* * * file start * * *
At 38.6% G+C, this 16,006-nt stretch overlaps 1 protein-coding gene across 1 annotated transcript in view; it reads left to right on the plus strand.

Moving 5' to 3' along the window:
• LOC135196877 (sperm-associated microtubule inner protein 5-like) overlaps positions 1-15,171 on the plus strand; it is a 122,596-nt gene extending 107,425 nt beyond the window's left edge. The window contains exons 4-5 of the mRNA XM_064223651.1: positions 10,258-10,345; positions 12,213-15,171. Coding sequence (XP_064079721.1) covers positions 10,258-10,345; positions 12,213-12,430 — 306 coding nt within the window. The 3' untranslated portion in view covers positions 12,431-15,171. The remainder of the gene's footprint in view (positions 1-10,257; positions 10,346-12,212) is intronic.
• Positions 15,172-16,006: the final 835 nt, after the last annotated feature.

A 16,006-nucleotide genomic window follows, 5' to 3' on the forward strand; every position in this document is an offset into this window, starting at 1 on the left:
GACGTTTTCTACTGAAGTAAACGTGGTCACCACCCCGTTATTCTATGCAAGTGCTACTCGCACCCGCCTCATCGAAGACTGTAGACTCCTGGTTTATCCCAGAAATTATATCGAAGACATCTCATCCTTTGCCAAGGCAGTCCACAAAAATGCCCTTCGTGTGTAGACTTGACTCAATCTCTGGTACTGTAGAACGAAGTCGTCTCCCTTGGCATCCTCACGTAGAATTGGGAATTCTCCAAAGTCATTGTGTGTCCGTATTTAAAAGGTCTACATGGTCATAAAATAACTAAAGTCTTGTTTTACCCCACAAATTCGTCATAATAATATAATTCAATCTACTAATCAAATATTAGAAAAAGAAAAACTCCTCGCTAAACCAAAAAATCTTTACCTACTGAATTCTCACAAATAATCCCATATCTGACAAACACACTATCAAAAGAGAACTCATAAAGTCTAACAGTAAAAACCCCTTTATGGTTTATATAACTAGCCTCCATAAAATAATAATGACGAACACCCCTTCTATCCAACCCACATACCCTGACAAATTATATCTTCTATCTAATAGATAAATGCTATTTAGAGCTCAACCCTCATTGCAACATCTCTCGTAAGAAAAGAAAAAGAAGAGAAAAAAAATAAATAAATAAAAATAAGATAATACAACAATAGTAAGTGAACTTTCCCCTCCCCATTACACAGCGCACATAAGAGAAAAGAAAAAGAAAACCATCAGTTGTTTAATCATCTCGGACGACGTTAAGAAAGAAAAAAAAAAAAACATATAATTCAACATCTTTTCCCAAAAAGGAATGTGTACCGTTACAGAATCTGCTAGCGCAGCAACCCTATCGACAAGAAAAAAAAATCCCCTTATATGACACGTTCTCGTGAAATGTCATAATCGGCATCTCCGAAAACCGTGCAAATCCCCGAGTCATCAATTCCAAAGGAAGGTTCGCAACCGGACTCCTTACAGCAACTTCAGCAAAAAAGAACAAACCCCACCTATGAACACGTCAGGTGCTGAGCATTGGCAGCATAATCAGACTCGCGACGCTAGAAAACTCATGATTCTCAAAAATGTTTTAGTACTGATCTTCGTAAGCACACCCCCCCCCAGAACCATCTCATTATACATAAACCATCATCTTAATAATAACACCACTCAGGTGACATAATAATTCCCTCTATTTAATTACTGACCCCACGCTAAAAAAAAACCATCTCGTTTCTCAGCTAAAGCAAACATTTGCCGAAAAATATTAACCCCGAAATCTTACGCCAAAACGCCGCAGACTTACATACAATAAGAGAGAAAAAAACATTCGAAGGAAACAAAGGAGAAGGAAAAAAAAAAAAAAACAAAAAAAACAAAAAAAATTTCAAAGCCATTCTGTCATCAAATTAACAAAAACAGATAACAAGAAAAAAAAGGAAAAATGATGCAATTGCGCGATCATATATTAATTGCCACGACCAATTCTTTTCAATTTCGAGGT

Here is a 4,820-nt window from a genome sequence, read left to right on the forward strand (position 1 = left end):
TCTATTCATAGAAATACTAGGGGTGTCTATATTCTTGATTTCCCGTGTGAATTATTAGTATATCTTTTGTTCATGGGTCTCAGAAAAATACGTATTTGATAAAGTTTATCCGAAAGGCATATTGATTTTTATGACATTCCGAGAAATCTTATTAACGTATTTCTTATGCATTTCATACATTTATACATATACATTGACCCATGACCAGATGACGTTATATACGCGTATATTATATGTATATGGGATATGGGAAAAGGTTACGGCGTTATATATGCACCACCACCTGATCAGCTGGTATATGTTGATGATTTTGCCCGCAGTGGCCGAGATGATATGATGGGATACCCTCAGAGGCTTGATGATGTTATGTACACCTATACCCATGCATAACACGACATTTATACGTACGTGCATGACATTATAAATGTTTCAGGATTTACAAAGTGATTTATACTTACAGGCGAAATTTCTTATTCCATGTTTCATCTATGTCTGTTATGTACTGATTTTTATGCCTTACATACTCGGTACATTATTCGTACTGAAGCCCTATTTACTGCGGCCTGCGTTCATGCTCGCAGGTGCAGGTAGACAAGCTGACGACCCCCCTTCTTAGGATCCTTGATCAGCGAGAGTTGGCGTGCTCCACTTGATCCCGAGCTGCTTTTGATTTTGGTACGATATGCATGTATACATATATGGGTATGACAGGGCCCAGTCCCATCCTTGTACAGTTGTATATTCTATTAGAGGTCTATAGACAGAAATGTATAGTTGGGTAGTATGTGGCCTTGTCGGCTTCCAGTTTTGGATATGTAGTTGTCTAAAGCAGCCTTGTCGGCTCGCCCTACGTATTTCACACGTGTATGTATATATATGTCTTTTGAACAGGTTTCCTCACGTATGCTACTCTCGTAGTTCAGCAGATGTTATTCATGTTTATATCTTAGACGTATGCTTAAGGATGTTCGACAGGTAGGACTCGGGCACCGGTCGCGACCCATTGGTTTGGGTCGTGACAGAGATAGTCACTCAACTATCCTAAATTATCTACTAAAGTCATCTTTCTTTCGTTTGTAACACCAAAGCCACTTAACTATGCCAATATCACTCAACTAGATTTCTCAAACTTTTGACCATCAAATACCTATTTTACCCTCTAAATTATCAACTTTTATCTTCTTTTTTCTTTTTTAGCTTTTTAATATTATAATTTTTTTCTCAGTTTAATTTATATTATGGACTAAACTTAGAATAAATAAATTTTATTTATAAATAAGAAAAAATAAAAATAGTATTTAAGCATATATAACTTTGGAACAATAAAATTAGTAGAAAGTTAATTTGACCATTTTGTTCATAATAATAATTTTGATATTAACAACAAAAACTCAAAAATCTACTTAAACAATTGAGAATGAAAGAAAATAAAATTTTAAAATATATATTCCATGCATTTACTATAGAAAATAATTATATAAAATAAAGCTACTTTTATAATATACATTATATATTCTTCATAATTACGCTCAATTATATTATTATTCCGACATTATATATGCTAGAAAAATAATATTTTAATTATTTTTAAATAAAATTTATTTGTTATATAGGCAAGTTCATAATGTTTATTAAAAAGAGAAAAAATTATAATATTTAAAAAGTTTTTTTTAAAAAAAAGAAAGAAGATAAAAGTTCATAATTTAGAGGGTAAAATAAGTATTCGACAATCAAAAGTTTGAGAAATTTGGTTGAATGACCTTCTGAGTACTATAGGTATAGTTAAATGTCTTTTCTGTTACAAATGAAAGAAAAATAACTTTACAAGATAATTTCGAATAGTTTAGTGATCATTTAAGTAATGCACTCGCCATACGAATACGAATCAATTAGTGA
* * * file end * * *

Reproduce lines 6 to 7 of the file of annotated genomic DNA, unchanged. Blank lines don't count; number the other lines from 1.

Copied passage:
GACGTTTTCTACTGAAGTAAACGTGGTCACCACCCCGTTATTCTATGCAAGTGCTACTCGCACCCGCCTCATCGAAGACTGTAGACTCCTGGTTTATCCCAGAAATTATATCGAAGACATCTCATCCTTTGCCAAGGCAGTCCACAAAAATGCCCTTCGTGTGTAGACTTGACTCAATCTCTGGTACTGTAGAACGAAGTCGTCTCCCTTGGCATCCTCACGTAGAATTGGGAATTCTCCAAAGTCATTGTGTGTCCGTATTTAAAAGGTCTACATGGTCATAAAATAACTAAAGTCTTGTTTTACCCCACAAATTCGTCATAATAATATAATTCAATCTACTAATCAAATATTAGAAAAAGAAAAACTCCTCGCTAAACCAAAAAATCTTTACCTACTGAATTCTCACAAATAATCCCATATCTGACAAACACACTATCAAAAGAGAACTCATAAAGTCTAACAGTAAAAACCCCTTTATGGTTTATATAACTAGCCTCCATAAAATAATAATGACGAACACCCCTTCTATCCAACCCACATACCCTGACAAATTATATCTTCTATCTAATAGATAAATGCTATTTAGAGCTCAACCCTCATTGCAACATCTCTCGTAAGAAAAGAAAAAGAAGAGAAAAAAAATAAATAAATAAAAATAAGATAATACAACAATAGTAAGTGAACTTTCCCCTCCCCATTACACAGCGCACATAAGAGAAAAGAAAAAGAAAACCATCAGTTGTTTAATCATCTCGGACGACGTTAAGAAAGAAAAAAAAAAAAACATATAATTCAACATCTTTTCCCAAAAAGGAATGTGTACCGTTACAGAATCTGCTAGCGCAGCAACCCTATCGACAAGAAAAAAAAATCCCCTTATATGACACGTTCTCGTGAAATGTCATAATCGGCATCTCCGAAAACCGTGCAAATCCCCGAGTCATCAATTCCAAAGGAAGGTTCGCAACCGGACTCCTTACAGCAACTTCAGCAAAAAAGAACAAACCCCACCTATGAACACGTCAGGTGCTGAGCATTGGCAGCATAATCAGACTCGCGACGCTAGAAAACTCATGATTCTCAAAAATGTTTTAGTACTGATCTTCGTAAGCACACCCCCCCCCAGAACCATCTCATTATACATAAACCATCATCTTAATAATAACACCACTCAGGTGACATAATAATTCCCTCTATTTAATTACTGACCCCACGCTAAAAAAAAACCATCTCGTTTCTCAGCTAAAGCAAACATTTGCCGAAAAATATTAACCCCGAAATCTTACGCCAAAACGCCGCAGACTTACATACAATAAGAGAGAAAAAAACATTCGAAGGAAACAAAGGAGAAGGAAAAAAAAAAAAAAACAAAAAAAACAAAAAAAATTTCAAAGCCATTCTGTCATCAAATTAACAAAAACAGATAACAAGAAAAAAAAGGAAAAATGATGCAATTGCGCGATCATATATTAATTGCCACGACCAATTCTTTTCAATTTCGAGGT

Here is a 4,820-nt window from a genome sequence, read left to right on the forward strand (position 1 = left end):